From manipulating oxide surface to thin film fabrications by Molecular Beam Epitaxy

Fengmiao Li, UBC
Event Date and Time: 
Fri, 2017-08-04 13:30 - 14:30
AMPEL #311
Local Contact: 
George Sawatzky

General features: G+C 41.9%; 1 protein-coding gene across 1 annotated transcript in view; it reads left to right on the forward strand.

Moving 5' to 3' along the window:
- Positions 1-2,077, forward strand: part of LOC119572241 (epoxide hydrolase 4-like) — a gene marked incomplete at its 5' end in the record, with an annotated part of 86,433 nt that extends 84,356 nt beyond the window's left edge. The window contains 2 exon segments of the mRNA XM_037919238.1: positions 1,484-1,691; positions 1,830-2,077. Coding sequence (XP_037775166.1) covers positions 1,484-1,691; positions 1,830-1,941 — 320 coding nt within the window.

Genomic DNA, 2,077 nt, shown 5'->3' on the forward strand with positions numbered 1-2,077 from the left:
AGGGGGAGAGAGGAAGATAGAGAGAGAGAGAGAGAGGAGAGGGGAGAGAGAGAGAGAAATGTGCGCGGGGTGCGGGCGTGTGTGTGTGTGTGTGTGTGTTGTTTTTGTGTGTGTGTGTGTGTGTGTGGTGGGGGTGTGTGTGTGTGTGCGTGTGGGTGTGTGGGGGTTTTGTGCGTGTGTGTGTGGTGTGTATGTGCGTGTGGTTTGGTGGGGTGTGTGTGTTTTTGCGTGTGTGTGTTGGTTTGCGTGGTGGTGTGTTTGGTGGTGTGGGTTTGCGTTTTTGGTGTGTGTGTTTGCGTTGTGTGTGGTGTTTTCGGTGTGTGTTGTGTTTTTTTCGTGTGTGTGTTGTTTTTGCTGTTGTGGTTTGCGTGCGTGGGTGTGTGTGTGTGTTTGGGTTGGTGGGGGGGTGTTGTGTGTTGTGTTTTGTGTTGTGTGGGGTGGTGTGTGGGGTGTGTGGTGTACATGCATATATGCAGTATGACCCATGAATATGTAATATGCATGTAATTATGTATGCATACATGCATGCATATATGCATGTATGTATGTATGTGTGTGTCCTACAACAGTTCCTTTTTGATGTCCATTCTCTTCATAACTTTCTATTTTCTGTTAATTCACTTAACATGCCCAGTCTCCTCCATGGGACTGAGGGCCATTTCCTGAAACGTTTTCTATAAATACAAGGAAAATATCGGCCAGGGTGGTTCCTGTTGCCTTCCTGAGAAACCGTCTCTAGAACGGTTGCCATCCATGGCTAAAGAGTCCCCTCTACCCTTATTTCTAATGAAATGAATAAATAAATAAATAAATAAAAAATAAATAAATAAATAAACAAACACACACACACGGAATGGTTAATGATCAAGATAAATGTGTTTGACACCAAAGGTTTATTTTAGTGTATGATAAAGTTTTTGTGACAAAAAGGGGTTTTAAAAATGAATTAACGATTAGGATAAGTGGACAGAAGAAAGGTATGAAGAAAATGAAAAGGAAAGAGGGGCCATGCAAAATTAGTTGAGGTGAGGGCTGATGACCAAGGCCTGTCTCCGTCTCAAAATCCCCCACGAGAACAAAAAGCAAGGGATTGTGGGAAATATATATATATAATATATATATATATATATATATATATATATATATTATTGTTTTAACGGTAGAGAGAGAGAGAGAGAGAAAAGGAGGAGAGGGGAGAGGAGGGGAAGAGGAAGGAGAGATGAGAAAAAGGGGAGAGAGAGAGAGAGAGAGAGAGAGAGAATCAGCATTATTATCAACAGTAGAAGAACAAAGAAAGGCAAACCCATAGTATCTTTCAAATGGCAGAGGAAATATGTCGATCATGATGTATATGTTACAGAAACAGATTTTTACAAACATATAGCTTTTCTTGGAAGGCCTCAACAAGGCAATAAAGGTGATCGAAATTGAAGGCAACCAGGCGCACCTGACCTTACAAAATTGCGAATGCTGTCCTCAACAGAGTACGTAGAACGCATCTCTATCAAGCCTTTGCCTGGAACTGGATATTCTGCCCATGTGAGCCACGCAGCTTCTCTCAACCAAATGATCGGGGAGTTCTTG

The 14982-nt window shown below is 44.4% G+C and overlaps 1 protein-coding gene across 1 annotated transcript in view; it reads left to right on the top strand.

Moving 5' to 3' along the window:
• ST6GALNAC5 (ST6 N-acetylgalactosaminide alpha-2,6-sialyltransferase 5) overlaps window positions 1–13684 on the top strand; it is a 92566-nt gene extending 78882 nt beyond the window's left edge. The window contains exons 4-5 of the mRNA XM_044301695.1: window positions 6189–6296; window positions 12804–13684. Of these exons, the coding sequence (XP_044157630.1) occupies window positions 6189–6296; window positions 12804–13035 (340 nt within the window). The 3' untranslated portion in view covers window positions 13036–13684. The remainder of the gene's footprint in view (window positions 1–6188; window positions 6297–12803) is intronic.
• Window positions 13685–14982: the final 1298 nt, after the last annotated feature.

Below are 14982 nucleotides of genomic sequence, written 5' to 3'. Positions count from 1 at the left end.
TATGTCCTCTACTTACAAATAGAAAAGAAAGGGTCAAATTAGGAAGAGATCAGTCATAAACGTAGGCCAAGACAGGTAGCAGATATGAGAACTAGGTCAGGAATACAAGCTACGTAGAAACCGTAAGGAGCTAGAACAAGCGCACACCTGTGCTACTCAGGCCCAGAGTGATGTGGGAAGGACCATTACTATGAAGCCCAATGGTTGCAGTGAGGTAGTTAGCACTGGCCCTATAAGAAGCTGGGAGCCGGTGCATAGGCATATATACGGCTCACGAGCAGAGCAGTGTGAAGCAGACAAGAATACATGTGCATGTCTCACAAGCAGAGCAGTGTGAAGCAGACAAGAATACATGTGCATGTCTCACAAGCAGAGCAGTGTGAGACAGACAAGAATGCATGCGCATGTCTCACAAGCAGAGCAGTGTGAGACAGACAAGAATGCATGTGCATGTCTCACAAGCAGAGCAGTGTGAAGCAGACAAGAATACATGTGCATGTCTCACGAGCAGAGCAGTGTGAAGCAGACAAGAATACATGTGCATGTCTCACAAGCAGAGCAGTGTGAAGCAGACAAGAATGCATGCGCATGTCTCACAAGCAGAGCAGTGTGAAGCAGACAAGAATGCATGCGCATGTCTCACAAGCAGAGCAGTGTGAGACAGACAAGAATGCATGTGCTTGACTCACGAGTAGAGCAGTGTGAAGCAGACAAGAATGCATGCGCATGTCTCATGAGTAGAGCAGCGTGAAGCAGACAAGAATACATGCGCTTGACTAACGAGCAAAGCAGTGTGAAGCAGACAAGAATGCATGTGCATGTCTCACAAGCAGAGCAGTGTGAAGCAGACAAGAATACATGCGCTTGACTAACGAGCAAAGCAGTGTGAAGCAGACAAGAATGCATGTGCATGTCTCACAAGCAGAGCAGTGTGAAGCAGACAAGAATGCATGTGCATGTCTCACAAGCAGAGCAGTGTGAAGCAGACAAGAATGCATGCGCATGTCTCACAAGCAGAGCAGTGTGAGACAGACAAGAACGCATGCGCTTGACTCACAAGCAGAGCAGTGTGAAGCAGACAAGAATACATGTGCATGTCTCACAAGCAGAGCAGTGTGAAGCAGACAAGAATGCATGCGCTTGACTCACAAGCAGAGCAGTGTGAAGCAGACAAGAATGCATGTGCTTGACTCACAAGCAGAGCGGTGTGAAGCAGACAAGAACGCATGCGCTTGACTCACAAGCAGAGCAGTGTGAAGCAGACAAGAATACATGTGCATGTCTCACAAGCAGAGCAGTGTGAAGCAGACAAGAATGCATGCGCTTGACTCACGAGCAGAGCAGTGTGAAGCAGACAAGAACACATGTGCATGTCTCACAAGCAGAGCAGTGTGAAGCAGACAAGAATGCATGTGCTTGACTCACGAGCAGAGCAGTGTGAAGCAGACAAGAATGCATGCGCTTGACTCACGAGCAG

Molecular Beam Epitaxy (MBE) is a very powerful technique with the capabilities to manipulate material properties with atomic precision and grow very high-quality metastable thin films and heterostructures in which new electronic states have large probabilities to emerge especially for the compounds with strong electron correlations such as the transition-metal and rare-earth oxides. For example, at the LaAlO3/SrTiO3 interface numerous novel states have been discovered such as the high-mobility two-dimensional electron gas, superconductivity and magnetism stemming from the charge transfer from the polar LaAlO3 film to SrTiO3 surface. In this talk, I’ll firstly show detail studies of the widely-used SrTiO3 substrate polar (110) surface, focusing on the manipulations of its surface atomic structure and electronic state by the sub-monolayer metal deposition on surface with MBE technique. Then shift to the metastable oxide thin films, the high-temperature superconductor parent compound strontium bismuthate (SrBiO3), and the superconductor titanium monoxide (TiO) with low cation oxide state, which are successfully fabricated by MBE in recent. Some growth details will be talked and their electronic structures will be discussed based on the data of electron and x-ray spectroscopies and density functional calculations. At last, I will present our very recent theoretical studies of the photoelectron energy loss process in photoemission spectroscopy which can very well explain replica bands recently observed by angle-resolved photoemission spectroscopy (ARPES) on the single-layer FeSe/SrTiO3(001) and other ionic material surfaces.

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